>>Personally I've grown to hate DTML in the Zope context; I'd
>>never actually realized you could use them outside of Zope,
>>but then I've never had any desire. And though DTML is
>>faster than ZPT, it's likely to be slower than Cheetah or PSP
>>(which are compiled to Python, where DTML is interpreted).d
> OBJECTION !!!
> 1. Your remark "I've grown to hate" surprises me, really!, I've 'trained'
> many developers in our, again far from ideal, python/Zope(=DT/PCGI)
> methodology, they all had their comments but the feedback on
> DocumentTemplate in terms of syntax, ease-of-use, feature-richness (!!! Main
> plus plus for DT !!!) has been very positive , really ! I'ld say, and don't
> take this personally, please, that your negative attitude is either based on
> incorrect application of the python module (yielding unneccesary problems)
> or on something else (bias?) , really, our experience as well as the
> feedback received from people introduced to DocumentTemplate has been very
> positive .
My hate for DTML is really from a few different perspectives -- and Zope
and Acquisition have a lot to do with it. Outside of Zope I might not
hate it as much. *But*, I am not at all alone in hating DTML, which is
part of why it is deprecated.
But, regardless of the rest of Zope, here's the parts I dislike about it:
* It uses a tag-like syntax, which is unnecessary and annoying, since it
is completely orthogonal to HTML tags. Things like this annoy me
terribly: <a href="item?id=<dtml-var "some_object.id" url_quote>">.
There's just no upside to that. The entity syntax helps, but is too
* It produces exceptionally poor tracebacks. Painfully horribly bad
tracebacks. I think they may have fixed this with Zope 2.7, but I
haven't looked at it. If they have, you have to use the Zope exception
reporter to get that information (not too big a deal, it's a fine
exception reporter). Cheetah and PSP aren't great, but they are usually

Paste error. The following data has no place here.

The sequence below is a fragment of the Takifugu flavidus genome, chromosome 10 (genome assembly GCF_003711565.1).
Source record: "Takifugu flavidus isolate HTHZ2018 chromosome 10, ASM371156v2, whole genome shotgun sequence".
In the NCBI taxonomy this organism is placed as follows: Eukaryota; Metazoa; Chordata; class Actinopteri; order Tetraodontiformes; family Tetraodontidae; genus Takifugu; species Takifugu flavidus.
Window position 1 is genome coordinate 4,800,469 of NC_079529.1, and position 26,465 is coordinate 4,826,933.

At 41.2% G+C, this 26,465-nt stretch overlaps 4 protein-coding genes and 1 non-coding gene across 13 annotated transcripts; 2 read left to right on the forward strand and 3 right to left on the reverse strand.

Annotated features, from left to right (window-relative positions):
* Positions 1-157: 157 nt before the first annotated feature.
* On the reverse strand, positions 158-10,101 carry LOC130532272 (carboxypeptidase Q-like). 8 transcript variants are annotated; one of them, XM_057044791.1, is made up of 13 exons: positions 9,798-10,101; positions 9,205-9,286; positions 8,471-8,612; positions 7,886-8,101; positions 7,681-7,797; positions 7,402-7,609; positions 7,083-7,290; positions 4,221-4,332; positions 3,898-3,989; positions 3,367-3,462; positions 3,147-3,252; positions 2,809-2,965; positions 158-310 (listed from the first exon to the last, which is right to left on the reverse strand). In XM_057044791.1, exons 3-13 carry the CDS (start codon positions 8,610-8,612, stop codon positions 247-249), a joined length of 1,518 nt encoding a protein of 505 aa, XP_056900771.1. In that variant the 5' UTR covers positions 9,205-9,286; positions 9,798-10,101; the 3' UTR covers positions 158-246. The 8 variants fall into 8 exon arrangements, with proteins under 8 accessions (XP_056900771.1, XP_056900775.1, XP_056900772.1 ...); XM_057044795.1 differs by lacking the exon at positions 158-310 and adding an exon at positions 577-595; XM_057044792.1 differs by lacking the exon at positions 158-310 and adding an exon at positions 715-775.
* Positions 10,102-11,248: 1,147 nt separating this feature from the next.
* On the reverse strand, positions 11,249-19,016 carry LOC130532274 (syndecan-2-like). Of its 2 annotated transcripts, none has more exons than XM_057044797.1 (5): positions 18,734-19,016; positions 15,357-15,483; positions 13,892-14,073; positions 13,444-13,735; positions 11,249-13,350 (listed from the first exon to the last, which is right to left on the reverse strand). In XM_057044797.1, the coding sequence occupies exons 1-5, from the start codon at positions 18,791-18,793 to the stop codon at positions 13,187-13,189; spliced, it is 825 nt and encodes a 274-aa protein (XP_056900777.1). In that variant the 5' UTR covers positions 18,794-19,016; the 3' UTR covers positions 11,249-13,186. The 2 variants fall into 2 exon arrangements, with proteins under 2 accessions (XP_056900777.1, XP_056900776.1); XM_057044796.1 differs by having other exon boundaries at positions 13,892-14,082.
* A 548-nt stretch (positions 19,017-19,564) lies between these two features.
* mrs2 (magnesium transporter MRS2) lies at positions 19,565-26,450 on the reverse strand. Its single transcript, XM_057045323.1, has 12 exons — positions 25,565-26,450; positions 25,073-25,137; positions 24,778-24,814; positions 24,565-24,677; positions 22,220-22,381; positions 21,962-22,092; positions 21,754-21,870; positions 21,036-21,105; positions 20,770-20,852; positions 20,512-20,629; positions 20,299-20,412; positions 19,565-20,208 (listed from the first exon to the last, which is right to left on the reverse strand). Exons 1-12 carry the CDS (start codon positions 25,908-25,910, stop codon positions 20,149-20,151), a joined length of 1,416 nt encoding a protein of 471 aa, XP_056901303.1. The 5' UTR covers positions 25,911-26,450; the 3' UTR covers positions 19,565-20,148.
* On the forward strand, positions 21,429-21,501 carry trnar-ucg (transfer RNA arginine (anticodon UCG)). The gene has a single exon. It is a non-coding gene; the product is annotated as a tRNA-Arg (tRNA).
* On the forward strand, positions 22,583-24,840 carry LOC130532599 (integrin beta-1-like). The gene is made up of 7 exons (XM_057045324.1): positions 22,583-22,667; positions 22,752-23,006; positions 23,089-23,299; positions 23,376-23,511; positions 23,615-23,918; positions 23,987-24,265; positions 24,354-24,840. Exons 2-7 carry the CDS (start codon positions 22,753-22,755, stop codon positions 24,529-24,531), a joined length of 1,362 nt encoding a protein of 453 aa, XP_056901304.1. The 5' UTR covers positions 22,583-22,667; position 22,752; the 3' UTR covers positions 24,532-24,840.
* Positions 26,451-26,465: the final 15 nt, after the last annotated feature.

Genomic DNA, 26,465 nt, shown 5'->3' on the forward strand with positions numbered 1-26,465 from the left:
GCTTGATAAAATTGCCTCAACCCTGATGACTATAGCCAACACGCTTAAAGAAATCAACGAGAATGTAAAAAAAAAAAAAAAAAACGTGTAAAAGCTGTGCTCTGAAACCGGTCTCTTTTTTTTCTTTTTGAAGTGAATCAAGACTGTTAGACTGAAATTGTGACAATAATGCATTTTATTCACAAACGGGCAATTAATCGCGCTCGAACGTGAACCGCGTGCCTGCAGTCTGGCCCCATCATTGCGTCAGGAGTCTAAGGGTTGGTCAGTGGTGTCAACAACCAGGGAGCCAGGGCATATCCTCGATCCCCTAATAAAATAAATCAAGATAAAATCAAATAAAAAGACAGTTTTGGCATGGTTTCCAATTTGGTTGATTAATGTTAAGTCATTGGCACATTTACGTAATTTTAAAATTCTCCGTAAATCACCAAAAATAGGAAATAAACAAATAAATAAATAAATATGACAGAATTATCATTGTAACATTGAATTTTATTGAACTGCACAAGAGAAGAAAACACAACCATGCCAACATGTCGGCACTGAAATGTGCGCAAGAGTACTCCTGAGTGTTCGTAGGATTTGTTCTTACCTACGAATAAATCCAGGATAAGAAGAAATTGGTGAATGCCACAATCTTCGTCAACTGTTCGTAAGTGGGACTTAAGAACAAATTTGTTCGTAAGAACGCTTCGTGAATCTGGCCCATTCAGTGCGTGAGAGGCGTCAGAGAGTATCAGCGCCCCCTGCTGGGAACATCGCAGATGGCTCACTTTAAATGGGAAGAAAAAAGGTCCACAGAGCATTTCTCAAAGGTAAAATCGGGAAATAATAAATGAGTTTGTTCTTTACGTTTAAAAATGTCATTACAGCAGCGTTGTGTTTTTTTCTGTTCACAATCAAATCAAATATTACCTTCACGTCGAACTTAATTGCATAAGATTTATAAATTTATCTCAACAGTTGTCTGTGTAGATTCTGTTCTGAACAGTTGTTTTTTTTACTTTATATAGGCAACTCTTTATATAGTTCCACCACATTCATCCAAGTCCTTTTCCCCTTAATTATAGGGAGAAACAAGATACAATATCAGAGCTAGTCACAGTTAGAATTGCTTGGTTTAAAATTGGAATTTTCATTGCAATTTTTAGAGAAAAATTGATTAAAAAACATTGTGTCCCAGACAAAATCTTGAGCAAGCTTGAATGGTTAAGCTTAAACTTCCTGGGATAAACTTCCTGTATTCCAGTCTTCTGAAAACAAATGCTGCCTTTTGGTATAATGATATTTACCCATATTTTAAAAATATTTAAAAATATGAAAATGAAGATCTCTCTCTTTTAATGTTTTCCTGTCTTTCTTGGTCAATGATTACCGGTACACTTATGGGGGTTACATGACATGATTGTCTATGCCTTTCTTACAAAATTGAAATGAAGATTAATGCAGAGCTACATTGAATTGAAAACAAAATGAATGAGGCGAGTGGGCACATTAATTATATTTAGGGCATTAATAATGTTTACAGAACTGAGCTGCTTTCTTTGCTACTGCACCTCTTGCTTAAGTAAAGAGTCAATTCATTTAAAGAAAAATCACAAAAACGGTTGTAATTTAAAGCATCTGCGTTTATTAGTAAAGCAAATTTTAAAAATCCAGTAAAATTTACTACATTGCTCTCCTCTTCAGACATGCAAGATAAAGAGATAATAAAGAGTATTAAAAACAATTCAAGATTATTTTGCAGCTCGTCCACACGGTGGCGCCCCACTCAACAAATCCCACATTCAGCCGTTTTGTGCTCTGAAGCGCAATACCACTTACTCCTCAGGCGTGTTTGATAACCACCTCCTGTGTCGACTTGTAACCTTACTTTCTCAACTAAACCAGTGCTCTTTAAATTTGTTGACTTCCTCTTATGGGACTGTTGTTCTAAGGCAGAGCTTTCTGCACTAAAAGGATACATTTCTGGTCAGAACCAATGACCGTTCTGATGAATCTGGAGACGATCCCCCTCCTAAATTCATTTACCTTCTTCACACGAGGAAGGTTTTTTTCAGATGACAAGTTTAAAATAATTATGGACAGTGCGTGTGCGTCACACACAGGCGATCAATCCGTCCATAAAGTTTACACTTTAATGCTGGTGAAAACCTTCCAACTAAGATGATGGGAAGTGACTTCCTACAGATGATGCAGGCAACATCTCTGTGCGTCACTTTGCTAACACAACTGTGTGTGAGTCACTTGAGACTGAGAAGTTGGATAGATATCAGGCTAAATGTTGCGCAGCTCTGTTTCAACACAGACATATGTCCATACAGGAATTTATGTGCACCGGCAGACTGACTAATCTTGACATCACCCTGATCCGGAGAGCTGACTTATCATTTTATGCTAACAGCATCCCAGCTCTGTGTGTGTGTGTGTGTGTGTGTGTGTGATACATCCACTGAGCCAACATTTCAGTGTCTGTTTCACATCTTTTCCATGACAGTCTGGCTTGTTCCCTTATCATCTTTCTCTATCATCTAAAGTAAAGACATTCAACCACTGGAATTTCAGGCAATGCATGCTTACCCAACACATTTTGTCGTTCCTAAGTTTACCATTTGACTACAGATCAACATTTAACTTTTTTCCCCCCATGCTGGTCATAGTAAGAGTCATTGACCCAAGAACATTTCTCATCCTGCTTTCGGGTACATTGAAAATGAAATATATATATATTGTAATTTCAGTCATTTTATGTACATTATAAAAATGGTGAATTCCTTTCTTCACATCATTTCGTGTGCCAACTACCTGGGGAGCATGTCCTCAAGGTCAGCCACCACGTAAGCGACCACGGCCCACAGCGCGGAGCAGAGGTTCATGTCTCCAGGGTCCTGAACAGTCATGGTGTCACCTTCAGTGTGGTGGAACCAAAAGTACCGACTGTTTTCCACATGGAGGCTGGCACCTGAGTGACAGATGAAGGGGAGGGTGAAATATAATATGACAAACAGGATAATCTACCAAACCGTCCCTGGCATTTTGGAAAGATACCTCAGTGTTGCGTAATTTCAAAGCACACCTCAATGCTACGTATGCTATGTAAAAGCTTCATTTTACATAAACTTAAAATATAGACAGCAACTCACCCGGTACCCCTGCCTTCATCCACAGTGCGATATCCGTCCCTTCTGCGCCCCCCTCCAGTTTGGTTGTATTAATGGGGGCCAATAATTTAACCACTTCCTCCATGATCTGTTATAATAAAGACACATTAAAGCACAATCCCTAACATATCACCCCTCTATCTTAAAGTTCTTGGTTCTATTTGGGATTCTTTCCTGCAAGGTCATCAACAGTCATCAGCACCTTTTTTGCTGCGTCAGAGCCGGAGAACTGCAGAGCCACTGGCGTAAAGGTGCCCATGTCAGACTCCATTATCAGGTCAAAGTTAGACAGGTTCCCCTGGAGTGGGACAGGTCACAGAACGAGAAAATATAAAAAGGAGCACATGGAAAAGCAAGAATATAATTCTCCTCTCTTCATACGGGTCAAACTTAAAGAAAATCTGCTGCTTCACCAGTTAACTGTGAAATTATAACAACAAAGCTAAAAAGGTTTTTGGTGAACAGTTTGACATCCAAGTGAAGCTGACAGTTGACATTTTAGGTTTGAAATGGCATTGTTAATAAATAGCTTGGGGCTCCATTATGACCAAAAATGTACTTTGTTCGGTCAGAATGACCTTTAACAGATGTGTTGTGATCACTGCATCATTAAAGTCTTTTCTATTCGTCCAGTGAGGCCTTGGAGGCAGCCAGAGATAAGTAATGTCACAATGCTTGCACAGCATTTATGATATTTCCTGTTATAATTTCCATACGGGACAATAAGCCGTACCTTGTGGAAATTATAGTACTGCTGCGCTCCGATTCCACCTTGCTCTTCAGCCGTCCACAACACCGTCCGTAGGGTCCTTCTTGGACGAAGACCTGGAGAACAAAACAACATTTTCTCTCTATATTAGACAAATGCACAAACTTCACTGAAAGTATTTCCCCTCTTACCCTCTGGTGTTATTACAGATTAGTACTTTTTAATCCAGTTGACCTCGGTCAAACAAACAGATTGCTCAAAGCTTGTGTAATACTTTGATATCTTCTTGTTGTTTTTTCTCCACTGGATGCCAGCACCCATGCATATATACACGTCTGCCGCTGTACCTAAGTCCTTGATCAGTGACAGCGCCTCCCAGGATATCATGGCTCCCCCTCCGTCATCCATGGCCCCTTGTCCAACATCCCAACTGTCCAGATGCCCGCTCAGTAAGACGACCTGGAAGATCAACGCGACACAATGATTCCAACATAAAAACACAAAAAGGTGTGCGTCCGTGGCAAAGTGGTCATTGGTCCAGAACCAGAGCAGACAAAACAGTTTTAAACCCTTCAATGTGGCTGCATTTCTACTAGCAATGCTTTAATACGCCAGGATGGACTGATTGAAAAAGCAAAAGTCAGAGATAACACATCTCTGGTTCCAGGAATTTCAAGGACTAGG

* It generally uses standard_html_footer and standard_html_header, that
is, styles are applied with headers and footers. This is awkward in
many cases; e.g., where you have to specialize the header. To a degree
this is always true, because the title is in the header, and so DTML
encourages static titles (title_or_id) which don't convey as much
information as they could.
* It magically folds values into the namespace, when using dtml-in and
dtml-with. I hate that. Namespaces are good. Magically putting values
in the namespace is really bad. (And dtml-in's sequence-item is
* dtml-let propagates values to included templates. Ditto many other
constructs. The result is that you can't understand any template in
isolation. And with the magically extended namespace, you can't even
understand the templates as a whole -- you have to understand the entire
system to figure out where a value came from.
* Yet no good way to define values that aren't scoped in a dtml-let, and
no good way to define values based on conditionals. You have to use
REQUEST.set() and other kludges.
* Annoying access to builtins through _ (e.g., _.int()).
And probably a bunch of other things. Really, I can't stand it, and
I've worked with it quite a bit. The namespace thing is the biggest for
me, though; it's the reason I actively steer people away from DTML. The
others you confront at the beginning, and you can decide if they bother
you; but the namespaces won't be so big a problem until a year later
when someone else is maintaining it. Someone like me :(
> 2. You say "DTML is interpreted" and that that this is a disadvantage of
> Let me point out the idea behind python: the top part of the 'man page' for
> python says, 1st line in the DESCRIPTION section:
> Python is an interpreted, interactive, object-oriented programming language
> that combines remarkable power with very clear syntax.
I brought this up purely in reference to performance. There are
advantages to interpreted templates. I mostly use ZPT now, and it's
interpreted (and considerably slower than DTML, maybe 2x slower?); as
long as it's fast enough, it's OK. I actually brought this up because I
thought you were referring to the speed of ZPT (which I think, in some
cases, can border on problematically slow).
> So, if python is interpreted, how much sense does it make to 'take as an
> advantage' to compile language X to python, and is, more general,
> compilation vs. Interpretation an issue at all given today's language- and
> computational technology ?
> I'ld say: substitute "DocumentTemplate" in above DESCRIPTION and I fully
> support the statement .
> Our experience with DocumentTemplate is, as I said before, that it performs
> *fast* ... One of the reasons is, I suspect without knowing the exact inner
> workings, that it loads some template in RAM and 'parameter
> instantiation/substitution' is a memory-only task without file i/o .
If it's fast enough, that's fine. Speed isn't at the top of the
features I look for. I'm just noting that Cheetah and PSP should be faster.
Ian Bicking / ianb@... / http://blog.ianbicking.org